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Is the convenience yield a good indicator for a commoditys criticality?

Christian Stepanek a, Matthias Walter a, Andreas Rathgeber a

Christian Stepanek
Phone: + 49 821 598 4865
E-mail: christian.stepanek@mrm.uni-augsburg.de
Matthias Walter
Phone: + 49 821 598 4881
E-mail: matthias.walter@wiwi.uni-augsburg.de

Prof. Dr. Andreas Rathgeber

Phone: + 49 821 598 4810
E-mail: andreas.rathgeber@mrm.uni-augsburg.de

Authors affiliation:
FIM Research Center,
Institute of Materials Resource Management,
University of Augsburg
Universittsstrasse 12
86159 Augsburg, Germany

Is the convenience yield a good indicator for a commoditys criticality?

Due to a rapid growth in emerging markets the demand for commodities strongly increased in
the past decade. For some commodities, this will have major impact on their future
availability. Thus, to avoid disruptions in production processes and with it financial losses, the
importance of assessing a commoditys criticality continuously increases for manufacturers.
As most of the existing indicators for criticality have shortcomings regarding their predictive
power, we analyze whether the convenience yield of commodity futures has predictive power
on the future criticality.
In the paper we used historical convenience yields from 3, 15, and 27 months futures
contracts for five major industrial metals. We compared the convenience yields at the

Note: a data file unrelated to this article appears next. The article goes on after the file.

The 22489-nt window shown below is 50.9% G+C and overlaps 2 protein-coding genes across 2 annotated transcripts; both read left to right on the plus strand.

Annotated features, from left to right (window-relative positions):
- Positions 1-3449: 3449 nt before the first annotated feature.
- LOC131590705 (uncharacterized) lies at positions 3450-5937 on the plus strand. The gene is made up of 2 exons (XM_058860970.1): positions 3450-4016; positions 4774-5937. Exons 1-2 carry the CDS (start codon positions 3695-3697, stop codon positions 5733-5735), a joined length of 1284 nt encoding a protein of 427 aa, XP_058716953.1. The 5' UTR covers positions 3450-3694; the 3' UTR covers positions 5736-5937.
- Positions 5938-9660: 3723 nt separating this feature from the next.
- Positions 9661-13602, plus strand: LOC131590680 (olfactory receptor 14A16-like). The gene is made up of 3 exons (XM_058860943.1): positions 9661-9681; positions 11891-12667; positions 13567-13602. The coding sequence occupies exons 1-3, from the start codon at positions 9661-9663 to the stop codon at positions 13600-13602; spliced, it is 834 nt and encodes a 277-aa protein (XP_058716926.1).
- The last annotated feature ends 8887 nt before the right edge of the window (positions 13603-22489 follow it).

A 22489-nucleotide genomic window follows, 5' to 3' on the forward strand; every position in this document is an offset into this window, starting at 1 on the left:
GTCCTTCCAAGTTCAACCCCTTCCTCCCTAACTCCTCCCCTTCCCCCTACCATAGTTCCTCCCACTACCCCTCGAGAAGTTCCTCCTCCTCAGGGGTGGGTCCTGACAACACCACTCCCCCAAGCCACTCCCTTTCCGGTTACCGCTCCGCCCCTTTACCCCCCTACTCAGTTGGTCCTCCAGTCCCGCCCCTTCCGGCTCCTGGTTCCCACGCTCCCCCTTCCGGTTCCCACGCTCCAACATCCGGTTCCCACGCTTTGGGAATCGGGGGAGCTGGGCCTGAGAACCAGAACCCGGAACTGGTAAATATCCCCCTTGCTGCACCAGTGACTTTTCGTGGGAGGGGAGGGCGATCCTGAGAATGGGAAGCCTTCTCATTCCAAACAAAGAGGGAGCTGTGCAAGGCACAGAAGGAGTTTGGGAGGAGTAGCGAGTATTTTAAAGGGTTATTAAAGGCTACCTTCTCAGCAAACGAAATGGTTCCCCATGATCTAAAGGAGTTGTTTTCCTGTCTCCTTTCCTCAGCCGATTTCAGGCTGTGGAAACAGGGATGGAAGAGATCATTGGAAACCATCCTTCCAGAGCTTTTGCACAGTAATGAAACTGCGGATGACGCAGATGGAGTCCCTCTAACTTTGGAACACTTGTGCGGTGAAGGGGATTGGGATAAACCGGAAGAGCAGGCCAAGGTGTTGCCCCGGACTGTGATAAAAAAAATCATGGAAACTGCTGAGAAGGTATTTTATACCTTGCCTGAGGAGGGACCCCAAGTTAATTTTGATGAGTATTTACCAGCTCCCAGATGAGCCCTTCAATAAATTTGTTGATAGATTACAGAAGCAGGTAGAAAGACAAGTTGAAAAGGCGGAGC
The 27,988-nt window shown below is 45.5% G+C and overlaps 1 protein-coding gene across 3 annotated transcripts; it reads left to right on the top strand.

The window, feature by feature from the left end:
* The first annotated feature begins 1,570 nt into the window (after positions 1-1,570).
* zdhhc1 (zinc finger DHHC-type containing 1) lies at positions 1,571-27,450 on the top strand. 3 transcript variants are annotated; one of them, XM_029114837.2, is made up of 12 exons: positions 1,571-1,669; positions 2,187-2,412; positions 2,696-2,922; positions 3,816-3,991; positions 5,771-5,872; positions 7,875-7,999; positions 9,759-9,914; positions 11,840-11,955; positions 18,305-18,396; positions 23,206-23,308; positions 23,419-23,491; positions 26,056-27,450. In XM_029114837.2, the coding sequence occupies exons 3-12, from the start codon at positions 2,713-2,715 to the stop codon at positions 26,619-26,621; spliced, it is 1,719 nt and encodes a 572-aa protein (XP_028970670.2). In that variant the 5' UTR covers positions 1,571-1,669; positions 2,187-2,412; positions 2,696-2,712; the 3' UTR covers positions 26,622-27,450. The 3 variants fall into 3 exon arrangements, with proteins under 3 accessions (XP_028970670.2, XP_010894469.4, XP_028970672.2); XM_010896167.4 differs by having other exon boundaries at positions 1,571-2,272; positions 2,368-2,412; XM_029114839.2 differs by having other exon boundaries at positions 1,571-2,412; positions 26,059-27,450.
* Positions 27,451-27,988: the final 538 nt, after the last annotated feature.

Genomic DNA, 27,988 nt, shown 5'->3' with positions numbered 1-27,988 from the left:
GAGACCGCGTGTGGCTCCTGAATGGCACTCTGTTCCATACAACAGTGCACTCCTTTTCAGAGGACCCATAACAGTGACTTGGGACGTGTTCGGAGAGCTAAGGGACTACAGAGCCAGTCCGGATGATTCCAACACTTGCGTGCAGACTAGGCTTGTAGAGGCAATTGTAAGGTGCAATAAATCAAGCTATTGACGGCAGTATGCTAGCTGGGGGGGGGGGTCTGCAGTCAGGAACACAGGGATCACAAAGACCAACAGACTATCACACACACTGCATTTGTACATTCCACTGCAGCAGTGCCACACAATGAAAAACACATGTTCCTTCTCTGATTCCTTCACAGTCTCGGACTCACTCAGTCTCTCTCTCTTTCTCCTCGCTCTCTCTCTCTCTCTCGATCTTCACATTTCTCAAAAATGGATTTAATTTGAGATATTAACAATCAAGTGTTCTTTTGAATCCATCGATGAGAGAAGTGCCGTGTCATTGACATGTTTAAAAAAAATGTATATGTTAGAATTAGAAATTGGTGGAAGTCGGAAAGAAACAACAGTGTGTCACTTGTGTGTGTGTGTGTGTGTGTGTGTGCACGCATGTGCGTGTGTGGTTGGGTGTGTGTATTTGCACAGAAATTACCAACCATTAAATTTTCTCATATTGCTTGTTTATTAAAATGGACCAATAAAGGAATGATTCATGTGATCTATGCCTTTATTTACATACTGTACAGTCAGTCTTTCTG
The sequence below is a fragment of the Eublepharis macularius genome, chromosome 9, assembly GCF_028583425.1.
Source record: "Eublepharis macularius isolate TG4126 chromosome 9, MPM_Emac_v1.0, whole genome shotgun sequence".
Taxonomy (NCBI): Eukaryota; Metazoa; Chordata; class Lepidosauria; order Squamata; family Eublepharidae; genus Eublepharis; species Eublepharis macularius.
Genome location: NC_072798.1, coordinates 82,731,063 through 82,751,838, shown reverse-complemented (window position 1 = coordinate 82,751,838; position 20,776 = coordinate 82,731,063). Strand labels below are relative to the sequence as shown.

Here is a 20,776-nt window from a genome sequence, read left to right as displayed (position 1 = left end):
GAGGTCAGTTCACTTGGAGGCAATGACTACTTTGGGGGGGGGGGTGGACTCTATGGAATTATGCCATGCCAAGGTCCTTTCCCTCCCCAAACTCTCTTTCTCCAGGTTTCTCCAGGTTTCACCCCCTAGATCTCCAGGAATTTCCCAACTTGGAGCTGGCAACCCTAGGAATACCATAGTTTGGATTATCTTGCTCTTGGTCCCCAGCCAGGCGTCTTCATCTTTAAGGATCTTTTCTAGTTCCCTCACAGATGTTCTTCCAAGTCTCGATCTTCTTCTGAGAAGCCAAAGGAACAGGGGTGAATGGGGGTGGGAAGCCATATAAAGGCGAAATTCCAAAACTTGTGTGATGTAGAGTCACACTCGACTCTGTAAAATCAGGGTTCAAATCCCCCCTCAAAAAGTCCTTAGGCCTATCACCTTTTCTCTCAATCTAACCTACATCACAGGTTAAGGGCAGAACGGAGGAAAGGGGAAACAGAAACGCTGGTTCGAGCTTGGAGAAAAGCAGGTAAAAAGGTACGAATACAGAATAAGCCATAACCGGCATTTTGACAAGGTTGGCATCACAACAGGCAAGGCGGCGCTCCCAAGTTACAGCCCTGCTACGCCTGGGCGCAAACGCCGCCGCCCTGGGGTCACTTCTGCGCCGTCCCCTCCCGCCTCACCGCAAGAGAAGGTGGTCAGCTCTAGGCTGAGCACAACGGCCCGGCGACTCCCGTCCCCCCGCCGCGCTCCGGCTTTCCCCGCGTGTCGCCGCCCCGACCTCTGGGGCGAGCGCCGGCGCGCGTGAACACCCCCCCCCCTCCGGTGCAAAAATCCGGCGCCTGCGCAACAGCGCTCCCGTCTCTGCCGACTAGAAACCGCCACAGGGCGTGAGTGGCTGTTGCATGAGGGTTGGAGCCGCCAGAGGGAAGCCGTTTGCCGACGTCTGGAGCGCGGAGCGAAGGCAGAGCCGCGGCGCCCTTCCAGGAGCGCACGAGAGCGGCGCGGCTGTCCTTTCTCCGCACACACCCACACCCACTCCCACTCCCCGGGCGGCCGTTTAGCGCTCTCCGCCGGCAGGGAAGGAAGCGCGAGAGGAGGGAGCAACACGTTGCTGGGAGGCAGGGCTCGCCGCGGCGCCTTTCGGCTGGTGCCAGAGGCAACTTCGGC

beginning of the contracts with known criticality indicators at the time of maturity. We found
evidence that the convenience yield in general has predictive power on the static stock
lifetime (inventory volume / turnover) and future spot prices.
Convenience Yield, Theory of Storage, Commodities, Criticality, Scarcity
Commodity Derivatives, Forwards and Futures, Capital Markets

Is the convenience yield a good indicator for a commoditys criticality?

Industrial metals such as Copper or Nickel are important basic materials for almost all
industrial products like cars, batteries or electronic devices. Hence, their demand is closely
related to business cycles (Rosenau-Tornow et al., 2009). Especially due to a rapid growth in
emerging markets their production and consumption increased strongly in the past decade.
For example, the Copper world mine production increased from 13.2 million tons in the year
2000 to 16.2 million tons in 2010 (U.S. Geological Survey, 2011). It is obvious that this has